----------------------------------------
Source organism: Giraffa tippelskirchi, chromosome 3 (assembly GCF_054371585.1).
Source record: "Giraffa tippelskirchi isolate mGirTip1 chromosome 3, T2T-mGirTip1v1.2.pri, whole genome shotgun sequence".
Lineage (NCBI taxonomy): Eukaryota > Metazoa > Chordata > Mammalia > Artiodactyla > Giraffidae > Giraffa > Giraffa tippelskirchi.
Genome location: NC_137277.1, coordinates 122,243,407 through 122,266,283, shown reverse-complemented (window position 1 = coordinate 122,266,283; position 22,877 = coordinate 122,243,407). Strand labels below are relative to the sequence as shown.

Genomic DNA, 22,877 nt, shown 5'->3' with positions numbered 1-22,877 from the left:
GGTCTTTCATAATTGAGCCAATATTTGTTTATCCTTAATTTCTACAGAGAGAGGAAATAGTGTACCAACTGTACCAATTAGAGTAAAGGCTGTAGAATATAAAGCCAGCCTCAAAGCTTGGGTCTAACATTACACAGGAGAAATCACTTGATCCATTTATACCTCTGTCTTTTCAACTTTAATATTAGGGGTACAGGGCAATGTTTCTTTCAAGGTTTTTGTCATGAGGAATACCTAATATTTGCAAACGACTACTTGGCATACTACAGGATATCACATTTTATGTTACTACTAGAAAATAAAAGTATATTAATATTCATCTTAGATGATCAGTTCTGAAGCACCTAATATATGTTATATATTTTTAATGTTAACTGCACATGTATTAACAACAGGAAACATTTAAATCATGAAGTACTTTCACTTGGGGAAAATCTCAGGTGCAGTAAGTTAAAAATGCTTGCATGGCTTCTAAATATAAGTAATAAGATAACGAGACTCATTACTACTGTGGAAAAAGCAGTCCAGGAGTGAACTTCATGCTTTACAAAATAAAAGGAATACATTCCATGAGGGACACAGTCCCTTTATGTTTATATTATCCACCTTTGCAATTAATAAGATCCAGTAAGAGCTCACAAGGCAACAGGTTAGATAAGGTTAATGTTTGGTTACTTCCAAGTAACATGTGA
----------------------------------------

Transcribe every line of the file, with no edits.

Source organism: Giraffa tippelskirchi, chromosome 3 (assembly GCF_054371585.1).
Source record: "Giraffa tippelskirchi isolate mGirTip1 chromosome 3, T2T-mGirTip1v1.2.pri, whole genome shotgun sequence".
Lineage (NCBI taxonomy): Eukaryota > Metazoa > Chordata > Mammalia > Artiodactyla > Giraffidae > Giraffa > Giraffa tippelskirchi.
Genome location: NC_137277.1, coordinates 122,243,407 through 122,266,283, shown reverse-complemented (window position 1 = coordinate 122,266,283; position 22,877 = coordinate 122,243,407). Strand labels below are relative to the sequence as shown.

Genomic DNA, 22,877 nt, shown 5'->3' with positions numbered 1-22,877 from the left:
GGTCTTTCATAATTGAGCCAATATTTGTTTATCCTTAATTTCTACAGAGAGAGGAAATAGTGTACCAACTGTACCAATTAGAGTAAAGGCTGTAGAATATAAAGCCAGCCTCAAAGCTTGGGTCTAACATTACACAGGAGAAATCACTTGATCCATTTATACCTCTGTCTTTTCAACTTTAATATTAGGGGTACAGGGCAATGTTTCTTTCAAGGTTTTTGTCATGAGGAATACCTAATATTTGCAAACGACTACTTGGCATACTACAGGATATCACATTTTATGTTACTACTAGAAAATAAAAGTATATTAATATTCATCTTAGATGATCAGTTCTGAAGCACCTAATATATGTTATATATTTTTAATGTTAACTGCACATGTATTAACAACAGGAAACATTTAAATCATGAAGTACTTTCACTTGGGGAAAATCTCAGGTGCAGTAAGTTAAAAATGCTTGCATGGCTTCTAAATATAAGTAATAAGATAACGAGACTCATTACTACTGTGGAAAAAGCAGTCCAGGAGTGAACTTCATGCTTTACAAAATAAAAGGAATACATTCCATGAGGGACACAGTCCCTTTATGTTTATATTATCCACCTTTGCAATTAATAAGATCCAGTAAGAGCTCACAAGGCAACAGGTTAGATAAGGTTAATGTTTGGTTACTTCCAAGTAACATGTGA